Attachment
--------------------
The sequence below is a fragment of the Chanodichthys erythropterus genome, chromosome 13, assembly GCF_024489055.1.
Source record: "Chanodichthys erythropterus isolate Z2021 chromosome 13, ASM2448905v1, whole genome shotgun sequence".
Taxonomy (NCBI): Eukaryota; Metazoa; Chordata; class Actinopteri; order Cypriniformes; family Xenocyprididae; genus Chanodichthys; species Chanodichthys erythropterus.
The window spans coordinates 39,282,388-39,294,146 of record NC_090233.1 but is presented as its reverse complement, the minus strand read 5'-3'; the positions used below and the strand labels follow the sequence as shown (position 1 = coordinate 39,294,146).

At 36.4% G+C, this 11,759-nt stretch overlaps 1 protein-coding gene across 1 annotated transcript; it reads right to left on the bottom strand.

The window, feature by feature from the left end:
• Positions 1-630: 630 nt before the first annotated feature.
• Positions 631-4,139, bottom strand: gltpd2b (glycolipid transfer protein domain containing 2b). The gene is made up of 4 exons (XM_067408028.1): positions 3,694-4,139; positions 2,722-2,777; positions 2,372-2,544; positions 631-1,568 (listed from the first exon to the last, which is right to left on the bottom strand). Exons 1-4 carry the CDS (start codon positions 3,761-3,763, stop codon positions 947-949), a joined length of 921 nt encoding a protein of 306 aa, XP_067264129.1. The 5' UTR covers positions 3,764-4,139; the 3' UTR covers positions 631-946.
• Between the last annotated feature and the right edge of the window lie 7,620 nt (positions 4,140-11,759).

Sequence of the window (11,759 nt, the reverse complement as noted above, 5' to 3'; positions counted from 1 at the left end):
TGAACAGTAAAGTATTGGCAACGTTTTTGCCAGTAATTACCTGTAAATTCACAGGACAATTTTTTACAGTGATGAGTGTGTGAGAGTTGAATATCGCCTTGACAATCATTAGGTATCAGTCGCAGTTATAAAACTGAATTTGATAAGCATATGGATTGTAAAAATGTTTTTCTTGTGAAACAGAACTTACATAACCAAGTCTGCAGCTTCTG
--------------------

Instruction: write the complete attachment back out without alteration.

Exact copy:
The sequence below is a fragment of the Chanodichthys erythropterus genome, chromosome 13, assembly GCF_024489055.1.
Source record: "Chanodichthys erythropterus isolate Z2021 chromosome 13, ASM2448905v1, whole genome shotgun sequence".
Taxonomy (NCBI): Eukaryota; Metazoa; Chordata; class Actinopteri; order Cypriniformes; family Xenocyprididae; genus Chanodichthys; species Chanodichthys erythropterus.
The window spans coordinates 39,282,388-39,294,146 of record NC_090233.1 but is presented as its reverse complement, the minus strand read 5'-3'; the positions used below and the strand labels follow the sequence as shown (position 1 = coordinate 39,294,146).

At 36.4% G+C, this 11,759-nt stretch overlaps 1 protein-coding gene across 1 annotated transcript; it reads right to left on the bottom strand.

The window, feature by feature from the left end:
• Positions 1-630: 630 nt before the first annotated feature.
• Positions 631-4,139, bottom strand: gltpd2b (glycolipid transfer protein domain containing 2b). The gene is made up of 4 exons (XM_067408028.1): positions 3,694-4,139; positions 2,722-2,777; positions 2,372-2,544; positions 631-1,568 (listed from the first exon to the last, which is right to left on the bottom strand). Exons 1-4 carry the CDS (start codon positions 3,761-3,763, stop codon positions 947-949), a joined length of 921 nt encoding a protein of 306 aa, XP_067264129.1. The 5' UTR covers positions 3,764-4,139; the 3' UTR covers positions 631-946.
• Between the last annotated feature and the right edge of the window lie 7,620 nt (positions 4,140-11,759).

Sequence of the window (11,759 nt, the reverse complement as noted above, 5' to 3'; positions counted from 1 at the left end):
TGAACAGTAAAGTATTGGCAACGTTTTTGCCAGTAATTACCTGTAAATTCACAGGACAATTTTTTACAGTGATGAGTGTGTGAGAGTTGAATATCGCCTTGACAATCATTAGGTATCAGTCGCAGTTATAAAACTGAATTTGATAAGCATATGGATTGTAAAAATGTTTTTCTTGTGAAACAGAACTTACATAACCAAGTCTGCAGCTTCTG